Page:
Aquaculture industry considers innovative solutions to rising cases of salmon deaths

The scale of mass mortality events impacting the aquaculture sector not only threatens global food security but is concerning from an economic and animal welfare perspective.

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Since 2012, mass mortality events (MMEs) affecting farmed salmon have become more frequent and severe, leading to the deaths of millions of fish in certain aquafarms, as detailed by a study published in Scientific Reports.

These incidents highlight the critical need for enhanced welfare practices and monitoring in open-sea salmon farming. An examination of mortality data from six leading salmon-producing nations – Norway, Canada, the UK, Chile, Australia, and New Zealand – indicates an alarming increase in such events, which could cause the annual deaths of millions of salmon in the future. (New Scientist)

Why does this matter? Fish are a vital source of nutrition for billions of people. Aquaculture is critical to supplying this nutrition and is now the leading source of fish production globally.

The scale of MMEs impacting the aquaculture sector not only threatens global food security but is concerning from an economic and animal welfare perspective. Although the study’s findings are concerning, innovative technology firms have presented solutions to help the aquaculture sector combat the rise of MMEs.

For example, WellFish, an aquaculture diagnostics start-up, provides rapid fish health assessment using blood-based clinical chemistry analysis. Its technology utilises blood biomarkers and artificial intelligence to evaluate fish health, enabling aquaculture operators to enhance the well-being of their stocks and optimise production.

The solution potentially allows salmon aquafarms to reduce the frequency and scale of MMEs through improved monitoring standards. Solutions such as WellFish are crucial aids to the fastest-growing food production system in the world, with salmon consumption increasing three-fold since 1980.

However, mass production fosters an increased risk of mortality – between 2012 and 2022, an estimated 865 million salmon perished in the six major salmon-producing markets. In Scotland, 17 million salmon died last year, the most ever recorded, while 17% of Norwegian-farmed salmon died suddenly in 2023.

The rising number and severity of MMEs in salmon populations are linked to various catalysts. For example, environmental influences, including higher ocean temperatures, compound problems like disease, sea lice, and harmful algae blooms that afflict the industry.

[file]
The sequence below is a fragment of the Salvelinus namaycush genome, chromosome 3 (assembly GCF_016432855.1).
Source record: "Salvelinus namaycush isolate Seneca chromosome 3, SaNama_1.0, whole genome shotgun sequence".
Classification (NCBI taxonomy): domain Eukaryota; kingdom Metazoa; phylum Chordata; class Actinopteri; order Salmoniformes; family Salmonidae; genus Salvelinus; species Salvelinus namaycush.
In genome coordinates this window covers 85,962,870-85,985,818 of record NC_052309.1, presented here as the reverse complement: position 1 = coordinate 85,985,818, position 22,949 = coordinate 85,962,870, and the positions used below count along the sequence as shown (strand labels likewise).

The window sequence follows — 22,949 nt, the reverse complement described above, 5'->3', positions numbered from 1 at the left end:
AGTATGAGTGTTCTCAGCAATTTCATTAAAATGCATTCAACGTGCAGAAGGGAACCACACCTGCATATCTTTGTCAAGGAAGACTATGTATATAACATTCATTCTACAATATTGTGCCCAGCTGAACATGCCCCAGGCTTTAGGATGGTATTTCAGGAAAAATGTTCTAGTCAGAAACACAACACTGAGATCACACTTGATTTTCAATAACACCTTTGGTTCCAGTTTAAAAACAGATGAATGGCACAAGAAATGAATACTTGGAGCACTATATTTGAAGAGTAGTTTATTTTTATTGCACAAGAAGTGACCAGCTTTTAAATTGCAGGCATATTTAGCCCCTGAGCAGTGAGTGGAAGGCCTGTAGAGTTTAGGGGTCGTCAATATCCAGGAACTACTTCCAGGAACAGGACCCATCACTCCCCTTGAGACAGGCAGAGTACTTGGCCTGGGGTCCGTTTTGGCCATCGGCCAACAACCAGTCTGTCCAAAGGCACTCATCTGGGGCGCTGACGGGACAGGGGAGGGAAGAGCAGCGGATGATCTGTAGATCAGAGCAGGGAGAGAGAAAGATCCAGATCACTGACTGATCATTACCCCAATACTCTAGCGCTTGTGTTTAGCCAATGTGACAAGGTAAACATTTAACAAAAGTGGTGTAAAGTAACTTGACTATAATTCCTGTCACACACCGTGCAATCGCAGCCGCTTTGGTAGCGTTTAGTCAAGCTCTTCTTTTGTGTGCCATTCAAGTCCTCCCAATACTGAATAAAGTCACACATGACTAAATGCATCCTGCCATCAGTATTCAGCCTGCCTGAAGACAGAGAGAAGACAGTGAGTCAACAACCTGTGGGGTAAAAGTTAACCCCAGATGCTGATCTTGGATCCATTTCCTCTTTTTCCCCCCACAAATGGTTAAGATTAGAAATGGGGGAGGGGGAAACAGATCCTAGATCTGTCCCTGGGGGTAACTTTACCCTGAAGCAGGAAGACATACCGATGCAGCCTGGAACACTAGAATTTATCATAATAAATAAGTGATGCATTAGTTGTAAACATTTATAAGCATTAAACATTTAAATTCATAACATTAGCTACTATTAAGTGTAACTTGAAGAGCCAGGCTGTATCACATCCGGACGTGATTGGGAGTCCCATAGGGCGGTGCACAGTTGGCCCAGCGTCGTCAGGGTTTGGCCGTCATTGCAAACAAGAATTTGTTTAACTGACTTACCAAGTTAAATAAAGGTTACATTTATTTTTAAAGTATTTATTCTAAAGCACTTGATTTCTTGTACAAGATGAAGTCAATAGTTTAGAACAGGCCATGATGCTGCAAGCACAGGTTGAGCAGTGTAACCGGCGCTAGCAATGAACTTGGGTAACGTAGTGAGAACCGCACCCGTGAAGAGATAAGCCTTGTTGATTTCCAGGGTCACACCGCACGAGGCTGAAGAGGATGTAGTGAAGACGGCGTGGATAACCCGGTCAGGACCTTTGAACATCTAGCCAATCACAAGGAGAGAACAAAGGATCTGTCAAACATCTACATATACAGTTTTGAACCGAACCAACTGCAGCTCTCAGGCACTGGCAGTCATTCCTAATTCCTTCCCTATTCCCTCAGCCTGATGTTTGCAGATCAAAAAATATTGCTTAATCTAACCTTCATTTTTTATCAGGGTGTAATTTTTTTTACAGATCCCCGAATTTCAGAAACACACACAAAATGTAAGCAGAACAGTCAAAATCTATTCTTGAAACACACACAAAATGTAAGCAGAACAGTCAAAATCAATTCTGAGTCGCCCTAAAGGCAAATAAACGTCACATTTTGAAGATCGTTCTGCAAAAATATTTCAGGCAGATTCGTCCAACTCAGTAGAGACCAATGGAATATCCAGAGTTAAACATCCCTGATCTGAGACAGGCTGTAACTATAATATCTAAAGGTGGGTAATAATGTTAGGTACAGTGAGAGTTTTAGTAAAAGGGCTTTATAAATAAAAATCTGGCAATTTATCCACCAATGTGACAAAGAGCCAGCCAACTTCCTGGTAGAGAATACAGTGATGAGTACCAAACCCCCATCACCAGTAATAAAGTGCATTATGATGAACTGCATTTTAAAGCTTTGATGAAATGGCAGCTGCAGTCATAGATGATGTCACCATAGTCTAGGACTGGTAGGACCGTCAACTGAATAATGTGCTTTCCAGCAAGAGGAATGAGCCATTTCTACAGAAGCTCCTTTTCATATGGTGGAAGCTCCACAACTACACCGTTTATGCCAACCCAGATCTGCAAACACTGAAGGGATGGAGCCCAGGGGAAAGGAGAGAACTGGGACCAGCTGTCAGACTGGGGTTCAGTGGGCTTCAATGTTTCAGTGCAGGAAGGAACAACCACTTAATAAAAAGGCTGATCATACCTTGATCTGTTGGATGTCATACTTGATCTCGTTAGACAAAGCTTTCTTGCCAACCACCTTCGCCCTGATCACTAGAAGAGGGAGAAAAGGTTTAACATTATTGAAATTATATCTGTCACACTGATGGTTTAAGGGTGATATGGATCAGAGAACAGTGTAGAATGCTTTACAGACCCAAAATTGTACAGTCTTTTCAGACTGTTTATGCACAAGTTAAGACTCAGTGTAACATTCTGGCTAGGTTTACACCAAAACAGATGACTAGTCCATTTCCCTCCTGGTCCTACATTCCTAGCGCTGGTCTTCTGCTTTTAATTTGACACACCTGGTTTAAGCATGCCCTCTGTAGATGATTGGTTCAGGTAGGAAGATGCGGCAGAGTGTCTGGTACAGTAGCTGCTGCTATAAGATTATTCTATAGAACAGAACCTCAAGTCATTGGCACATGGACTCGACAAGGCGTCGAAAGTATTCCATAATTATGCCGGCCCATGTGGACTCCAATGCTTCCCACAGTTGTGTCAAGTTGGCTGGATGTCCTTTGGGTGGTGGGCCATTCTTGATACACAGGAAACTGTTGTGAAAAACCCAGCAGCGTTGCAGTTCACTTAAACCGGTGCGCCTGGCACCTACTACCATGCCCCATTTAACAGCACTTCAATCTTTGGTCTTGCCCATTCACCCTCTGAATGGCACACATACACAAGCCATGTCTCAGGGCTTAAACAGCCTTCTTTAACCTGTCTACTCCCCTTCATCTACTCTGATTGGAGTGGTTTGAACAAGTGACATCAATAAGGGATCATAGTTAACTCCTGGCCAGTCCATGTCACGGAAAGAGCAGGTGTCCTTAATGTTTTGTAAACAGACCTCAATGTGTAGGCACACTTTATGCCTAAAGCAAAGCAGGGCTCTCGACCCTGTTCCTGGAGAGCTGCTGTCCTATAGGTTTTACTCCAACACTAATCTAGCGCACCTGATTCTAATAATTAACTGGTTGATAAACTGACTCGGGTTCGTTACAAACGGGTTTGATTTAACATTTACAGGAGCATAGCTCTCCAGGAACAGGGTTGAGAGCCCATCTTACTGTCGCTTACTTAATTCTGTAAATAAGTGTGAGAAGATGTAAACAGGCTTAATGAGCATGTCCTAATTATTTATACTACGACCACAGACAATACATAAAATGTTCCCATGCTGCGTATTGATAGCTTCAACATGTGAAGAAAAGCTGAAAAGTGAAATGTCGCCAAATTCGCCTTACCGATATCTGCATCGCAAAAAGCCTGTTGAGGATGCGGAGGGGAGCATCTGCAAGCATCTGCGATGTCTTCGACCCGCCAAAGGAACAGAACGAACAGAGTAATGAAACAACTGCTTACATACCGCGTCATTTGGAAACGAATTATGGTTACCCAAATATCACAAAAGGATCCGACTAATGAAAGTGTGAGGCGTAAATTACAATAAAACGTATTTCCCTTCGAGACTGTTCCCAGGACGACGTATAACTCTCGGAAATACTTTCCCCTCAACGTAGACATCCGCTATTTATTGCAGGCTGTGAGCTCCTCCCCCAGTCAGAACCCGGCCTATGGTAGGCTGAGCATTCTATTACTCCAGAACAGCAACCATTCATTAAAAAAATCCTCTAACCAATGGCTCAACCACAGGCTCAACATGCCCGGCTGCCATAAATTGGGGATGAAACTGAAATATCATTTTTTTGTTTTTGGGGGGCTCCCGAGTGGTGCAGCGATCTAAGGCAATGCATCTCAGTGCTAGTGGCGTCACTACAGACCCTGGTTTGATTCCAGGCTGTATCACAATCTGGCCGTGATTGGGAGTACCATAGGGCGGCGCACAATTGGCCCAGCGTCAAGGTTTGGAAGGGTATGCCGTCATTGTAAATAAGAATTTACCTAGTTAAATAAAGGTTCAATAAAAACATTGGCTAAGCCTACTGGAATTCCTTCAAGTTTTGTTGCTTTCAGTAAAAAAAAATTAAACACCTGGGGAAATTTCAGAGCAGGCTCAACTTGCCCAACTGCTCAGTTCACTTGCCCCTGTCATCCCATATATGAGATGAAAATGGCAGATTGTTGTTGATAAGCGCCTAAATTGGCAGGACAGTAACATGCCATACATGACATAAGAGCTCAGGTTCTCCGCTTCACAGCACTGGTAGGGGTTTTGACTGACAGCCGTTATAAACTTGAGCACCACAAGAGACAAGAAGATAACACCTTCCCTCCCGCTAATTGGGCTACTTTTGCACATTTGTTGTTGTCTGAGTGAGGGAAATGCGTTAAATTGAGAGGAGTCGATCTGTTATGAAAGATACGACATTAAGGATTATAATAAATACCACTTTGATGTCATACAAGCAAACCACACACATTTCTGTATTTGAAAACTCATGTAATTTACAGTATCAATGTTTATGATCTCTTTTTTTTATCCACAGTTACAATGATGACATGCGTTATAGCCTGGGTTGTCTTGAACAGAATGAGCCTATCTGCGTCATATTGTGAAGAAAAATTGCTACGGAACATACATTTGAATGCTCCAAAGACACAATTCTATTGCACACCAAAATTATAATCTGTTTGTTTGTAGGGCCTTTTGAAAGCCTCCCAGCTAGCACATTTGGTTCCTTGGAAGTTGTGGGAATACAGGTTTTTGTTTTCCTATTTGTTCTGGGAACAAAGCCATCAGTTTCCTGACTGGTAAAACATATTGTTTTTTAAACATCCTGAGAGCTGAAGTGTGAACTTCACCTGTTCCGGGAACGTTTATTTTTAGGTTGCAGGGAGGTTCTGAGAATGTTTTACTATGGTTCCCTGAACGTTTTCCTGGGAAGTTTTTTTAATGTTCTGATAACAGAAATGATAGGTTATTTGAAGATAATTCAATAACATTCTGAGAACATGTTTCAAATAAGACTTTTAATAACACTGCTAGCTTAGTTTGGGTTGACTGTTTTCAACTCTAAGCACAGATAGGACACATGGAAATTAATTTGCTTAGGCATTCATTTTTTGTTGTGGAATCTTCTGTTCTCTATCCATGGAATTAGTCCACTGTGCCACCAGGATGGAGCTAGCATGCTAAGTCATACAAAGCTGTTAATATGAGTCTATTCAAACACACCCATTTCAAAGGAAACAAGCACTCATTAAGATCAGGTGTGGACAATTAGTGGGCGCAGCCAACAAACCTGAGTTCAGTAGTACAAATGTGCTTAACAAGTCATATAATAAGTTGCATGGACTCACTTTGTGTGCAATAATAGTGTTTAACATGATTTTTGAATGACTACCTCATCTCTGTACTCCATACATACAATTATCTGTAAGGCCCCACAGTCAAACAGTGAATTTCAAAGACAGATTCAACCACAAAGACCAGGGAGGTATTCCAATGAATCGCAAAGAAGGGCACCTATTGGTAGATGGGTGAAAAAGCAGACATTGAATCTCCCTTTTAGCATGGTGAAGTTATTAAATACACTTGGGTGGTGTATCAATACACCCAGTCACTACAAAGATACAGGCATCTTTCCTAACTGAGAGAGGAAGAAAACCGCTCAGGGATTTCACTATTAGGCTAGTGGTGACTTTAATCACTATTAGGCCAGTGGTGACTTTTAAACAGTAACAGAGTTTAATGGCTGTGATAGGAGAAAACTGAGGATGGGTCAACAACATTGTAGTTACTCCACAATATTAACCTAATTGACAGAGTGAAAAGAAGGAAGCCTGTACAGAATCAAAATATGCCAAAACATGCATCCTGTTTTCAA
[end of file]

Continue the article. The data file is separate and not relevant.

Environmental factors are often not the only drivers – combinations of natural events, human oversight, and unsafe practices create conditions for significant MMEs. For instance, the overuse of antibiotics can lead to bacterial resistance, while thermal delousing may compromise fish health.

If not managed correctly, salmon aquaculture can also affect the surrounding marine ecosystem. Nets that define the pen perimeters may be coated with copper oxide, which can pollute the water. Furthermore, salmon escaping from captivity can interbreed with and weaken the gene pool of the wild population, including endangered species like the wild Atlantic salmon.

Despite the ecological and welfare issues associated with certain forms of salmon aquaculture, simple operational adjustments can mitigate the worst effects. Measures such as reducing the density of salmon in pens can improve fish welfare and reduce the spread of disease and lice – RSPCA standards recommend a target ratio of 15kg of fish per m3.

Other welfare practices include regular cleaning and general maintenance of nets, sea lice shields, and environmental monitoring equipment able to monitor shifts in water temperature or oxygen levels.

The salmon industry could also take pointers from the practices pursued by other aquaculture sectors. Tilabras produce thousands of tonnes of fresh tilapia annually and manage the stock through their entire lifecycle from egg to harvest. Here, the tilapia are fed on locally-produced plant-based feed rather than fishmeal and the stock has ample room to swim in.

The technological and operational solutions now available to the salmon aquaculture industry can improve fish health monitoring, welfare conditions, and disease prevention, working towards a reduction in the frequency and scale of MMEs even as ocean temperatures rise.